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Workroom Profile IV: Ged Palmer Signwriter



Bridie Hall

It’s almost been a year since Ben and I signed on the dotted line and decided the fresh start needed a fresh sign. I’ve just realised the original design we had drawn up and planned to have installed last November took ever so slightly longer than anticipated.

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No matter, it wasn’t due to anything other than diaries clashing and budgets not quite working out. We decided we weren’t in a hurry and could even cope with a normal painted sign until, earlier in the year, Ben met a young sign writer and member of The International Society of Typographic designers called Ged Palmer. Ged understood what we wanted right away, although I do recall he was rather dubious about the pink, green and gold colour scheme. Once he’d made up a sample he was completely on our wavelength.

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What got off to a rather slow start, sourcing toughened restoration glass (crucial information for anyone wanting a sign like this), waiting for it to be delivered, checking and double checking sign width and glass height, then escalated so quickly I didn’t get a chance to visit Ged’s studio. There wasn’t really a studio to visit, he was in between them at the time of making the sign and so using a fellow sign writers space. Ged’s kindly sent through a few photographs of the sign making in progress.

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Then just like magic we had a new shop front and just in time for our crazy Summer party. Ben and I were both away the day it was being installed but later in the afternoon we each started receiving excited phone calls and texts messages from people walking down the street and being stopped in their tracks. It was so exciting walking in the next morning, I planned my route to work so I would see it first at it’s best angle. Never did I expect or believe I would see my name in lights, it made me very happy and emotional. The planting had been done by the street florist Dawson Flowers, without seeing the sign they picked the most perfect pink geranium, the crowning glory on our shop

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As Ged is so busy reverse gilding the Capital’s shop windows I sent him a little Q&A to fill in for the blog. A nice way to get to learn a little bit more about the chap.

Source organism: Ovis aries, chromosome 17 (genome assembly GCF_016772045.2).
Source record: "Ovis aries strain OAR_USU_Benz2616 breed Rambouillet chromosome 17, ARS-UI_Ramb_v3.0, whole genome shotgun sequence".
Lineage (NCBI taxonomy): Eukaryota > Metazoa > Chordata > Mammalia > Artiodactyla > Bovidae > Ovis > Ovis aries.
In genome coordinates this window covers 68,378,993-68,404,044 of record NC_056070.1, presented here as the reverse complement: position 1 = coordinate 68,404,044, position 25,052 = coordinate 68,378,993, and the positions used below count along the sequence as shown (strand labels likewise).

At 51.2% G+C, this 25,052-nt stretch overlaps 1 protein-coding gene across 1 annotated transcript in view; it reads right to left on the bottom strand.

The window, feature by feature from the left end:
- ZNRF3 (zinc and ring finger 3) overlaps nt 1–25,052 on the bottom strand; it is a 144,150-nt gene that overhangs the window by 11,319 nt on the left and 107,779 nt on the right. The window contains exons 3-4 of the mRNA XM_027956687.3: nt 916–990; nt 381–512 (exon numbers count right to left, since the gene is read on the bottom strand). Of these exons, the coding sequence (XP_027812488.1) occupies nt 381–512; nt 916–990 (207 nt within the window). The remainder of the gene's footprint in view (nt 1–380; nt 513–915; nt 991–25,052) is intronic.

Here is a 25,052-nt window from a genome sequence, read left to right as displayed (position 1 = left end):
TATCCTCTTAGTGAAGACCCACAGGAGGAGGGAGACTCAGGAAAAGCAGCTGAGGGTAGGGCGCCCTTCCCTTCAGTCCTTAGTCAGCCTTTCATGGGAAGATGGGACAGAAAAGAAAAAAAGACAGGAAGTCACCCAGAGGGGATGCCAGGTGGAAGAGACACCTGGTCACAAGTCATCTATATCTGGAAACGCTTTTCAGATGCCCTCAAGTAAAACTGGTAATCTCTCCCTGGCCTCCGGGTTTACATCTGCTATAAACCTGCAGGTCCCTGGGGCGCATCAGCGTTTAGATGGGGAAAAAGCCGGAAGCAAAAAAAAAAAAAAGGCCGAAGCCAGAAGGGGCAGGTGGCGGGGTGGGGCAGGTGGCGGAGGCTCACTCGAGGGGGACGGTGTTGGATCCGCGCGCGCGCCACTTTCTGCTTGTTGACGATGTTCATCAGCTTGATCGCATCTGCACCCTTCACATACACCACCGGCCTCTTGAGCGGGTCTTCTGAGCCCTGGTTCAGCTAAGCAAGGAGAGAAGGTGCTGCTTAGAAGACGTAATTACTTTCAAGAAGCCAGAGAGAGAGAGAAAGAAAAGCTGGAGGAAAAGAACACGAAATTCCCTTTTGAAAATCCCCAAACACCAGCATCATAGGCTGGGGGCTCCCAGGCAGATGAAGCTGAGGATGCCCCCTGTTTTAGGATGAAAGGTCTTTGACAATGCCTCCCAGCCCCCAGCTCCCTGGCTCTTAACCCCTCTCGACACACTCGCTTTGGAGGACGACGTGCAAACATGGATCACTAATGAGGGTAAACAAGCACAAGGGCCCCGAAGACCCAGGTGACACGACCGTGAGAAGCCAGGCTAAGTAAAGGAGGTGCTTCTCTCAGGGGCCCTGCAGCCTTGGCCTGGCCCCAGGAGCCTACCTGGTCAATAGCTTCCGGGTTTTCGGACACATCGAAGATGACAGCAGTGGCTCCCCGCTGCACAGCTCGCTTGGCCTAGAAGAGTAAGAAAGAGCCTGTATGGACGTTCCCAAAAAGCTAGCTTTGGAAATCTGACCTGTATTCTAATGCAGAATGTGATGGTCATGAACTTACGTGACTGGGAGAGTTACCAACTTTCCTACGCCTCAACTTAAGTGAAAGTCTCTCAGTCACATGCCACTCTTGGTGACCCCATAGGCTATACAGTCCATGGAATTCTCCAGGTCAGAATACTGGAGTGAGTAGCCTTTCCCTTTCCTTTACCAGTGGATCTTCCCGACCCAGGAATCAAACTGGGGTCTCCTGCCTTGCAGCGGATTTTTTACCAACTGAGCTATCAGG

Who are you and what do you do?  Ged Palmer. I’m a lettering artist & sign painter based in London.

What are you currently working on? I’m doing an elaborate gilded window for a taxidermy shop in Manchester, painting some signs for a book bindery on Clerkenwell Rd and rebranding a German architecture firm. Happy days!

When stuck for ideas what/who do you find gives you a little push? I collect rare books on lettering and sign painting. It’s a bit of an obsession. The best thing about being into lettering is that there is so much history to the craft, every time you think you’re getting somewhere you find an old gem of a book and realise that you’re really still a beginner!

When did you realise you wanted to do what you do? I’ve been messing about with letters for about twelve years. It started with graffiti, then design and typography and now calligraphy, lettering and hand painted signs.

Who/What helped point you in this direction? I’m a big believer in having a sensai. My first sensai was an illustrator in Bristol by the name of Tom Lane (gingermonkey.com), I worked in his basement for couple of years and learnt heaps about design, lettering and running your own business. For sign painting I worked with a fantastic fella named Derek McDonald in SF in 2012. Other sensais include Cooper at Dapper Signs, David Quay over in the Netherlands, Paul Antionio master scribe and Ash Bishop at Brilliant Signs.

What is the best aspect of what you do? You can never stop learning!

What is your latest discovery? For the sign I painted for Pentreath & Hall, I had my first go at reverse brush fading to create graduated colour in the drop shadows. It’s a little tricky getting the graduation right as the look of the paint in front of you is completely different from what appears on the other side of the glass. Oh yeah and my new secret ingredient for Bloody Marys is Soy Sauce. Lots of lemon and soy sauce.

 

 

 

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